By Xavier Fontdegloria


Construction of new homes in the U.S. decreased in April for the second straight month, driven by a decline in single-family units, data from the U.S. Commerce Department showed Wednesday. Here are the main takeaways from the report:

--Housing starts, a measure of U.S. homebuilding, fell 0.2% in April on month, to a seasonally adjusted annual rate of 1.724 million.

--Economists polled by The Wall Street Journal expected housing starts to fall 2.4%.

--Housing starts are 14.6% above the same month a year earlier.

--In March, housing starts were downwardly revised to 1.728 million from an earlier estimate of 1.793 million.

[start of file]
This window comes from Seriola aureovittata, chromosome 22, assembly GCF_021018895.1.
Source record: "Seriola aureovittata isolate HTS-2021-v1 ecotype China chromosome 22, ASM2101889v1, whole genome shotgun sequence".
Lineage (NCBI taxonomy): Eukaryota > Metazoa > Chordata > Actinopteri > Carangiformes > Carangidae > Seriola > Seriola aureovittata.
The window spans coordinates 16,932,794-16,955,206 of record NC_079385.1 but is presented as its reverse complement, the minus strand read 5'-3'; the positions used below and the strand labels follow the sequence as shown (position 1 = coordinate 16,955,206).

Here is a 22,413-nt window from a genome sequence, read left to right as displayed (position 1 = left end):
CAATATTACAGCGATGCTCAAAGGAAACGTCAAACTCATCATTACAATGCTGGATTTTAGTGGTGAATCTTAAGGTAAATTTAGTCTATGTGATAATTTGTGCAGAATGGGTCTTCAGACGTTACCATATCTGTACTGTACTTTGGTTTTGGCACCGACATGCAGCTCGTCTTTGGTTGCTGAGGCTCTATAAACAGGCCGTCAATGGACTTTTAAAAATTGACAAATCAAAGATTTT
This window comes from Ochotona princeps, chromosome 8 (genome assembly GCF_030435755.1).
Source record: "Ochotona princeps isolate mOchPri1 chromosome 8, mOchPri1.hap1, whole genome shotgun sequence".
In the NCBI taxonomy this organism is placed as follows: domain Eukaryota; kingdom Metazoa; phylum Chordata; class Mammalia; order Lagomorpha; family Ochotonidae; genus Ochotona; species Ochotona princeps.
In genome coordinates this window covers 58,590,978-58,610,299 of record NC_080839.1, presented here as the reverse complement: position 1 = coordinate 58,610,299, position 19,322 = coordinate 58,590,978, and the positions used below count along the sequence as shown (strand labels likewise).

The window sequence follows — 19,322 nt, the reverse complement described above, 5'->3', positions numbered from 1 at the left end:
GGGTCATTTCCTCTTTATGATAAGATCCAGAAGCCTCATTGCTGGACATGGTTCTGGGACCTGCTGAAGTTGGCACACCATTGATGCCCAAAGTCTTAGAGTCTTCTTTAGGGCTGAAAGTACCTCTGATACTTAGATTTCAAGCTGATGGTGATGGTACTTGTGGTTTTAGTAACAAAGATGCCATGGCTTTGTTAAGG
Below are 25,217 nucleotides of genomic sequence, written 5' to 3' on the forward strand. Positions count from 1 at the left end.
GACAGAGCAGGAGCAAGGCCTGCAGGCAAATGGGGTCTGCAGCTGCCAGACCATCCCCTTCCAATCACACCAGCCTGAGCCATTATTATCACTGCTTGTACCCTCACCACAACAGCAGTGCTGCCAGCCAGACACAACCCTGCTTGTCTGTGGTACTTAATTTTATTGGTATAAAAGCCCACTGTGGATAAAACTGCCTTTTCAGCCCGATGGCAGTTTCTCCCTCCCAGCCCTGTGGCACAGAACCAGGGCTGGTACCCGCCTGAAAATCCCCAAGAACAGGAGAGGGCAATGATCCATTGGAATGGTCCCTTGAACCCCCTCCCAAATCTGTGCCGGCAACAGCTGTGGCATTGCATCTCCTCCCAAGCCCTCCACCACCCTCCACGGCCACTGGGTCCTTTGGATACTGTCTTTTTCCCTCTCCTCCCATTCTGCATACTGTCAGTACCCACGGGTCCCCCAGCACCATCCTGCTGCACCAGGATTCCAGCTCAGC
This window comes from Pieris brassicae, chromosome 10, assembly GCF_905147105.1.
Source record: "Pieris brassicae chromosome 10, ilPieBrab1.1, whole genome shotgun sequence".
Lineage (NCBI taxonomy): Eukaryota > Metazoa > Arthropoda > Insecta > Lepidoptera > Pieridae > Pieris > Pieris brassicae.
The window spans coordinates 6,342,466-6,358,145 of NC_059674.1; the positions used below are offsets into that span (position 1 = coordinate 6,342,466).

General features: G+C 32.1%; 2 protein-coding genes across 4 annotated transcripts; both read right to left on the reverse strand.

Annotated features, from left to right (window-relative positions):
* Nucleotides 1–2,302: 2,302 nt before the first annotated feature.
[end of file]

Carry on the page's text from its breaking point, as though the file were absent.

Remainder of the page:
--Monthly housing starts data are volatile, and April's data came with a margin of error of 8.7 percentage points.

--Residential permits, which can be a bellwether for future home construction, decreased 3.2% in April on month, to a seasonally adjusted annual rate of 1.819 million.

--Housing demand is robust amid low inventories, but sentiment is deteriorating due to material shortages, high costs and rising mortgage rates. An indicator compiled by the National Association of Home Builders released Tuesday showed that confidence in the single-family housing market fell sharply in May to the lowest level in nearly two years.


Write to Xavier Fontdegloria at


(END) Dow Jones Newswires

May 18, 2022 08:56 ET (12:56 GMT)

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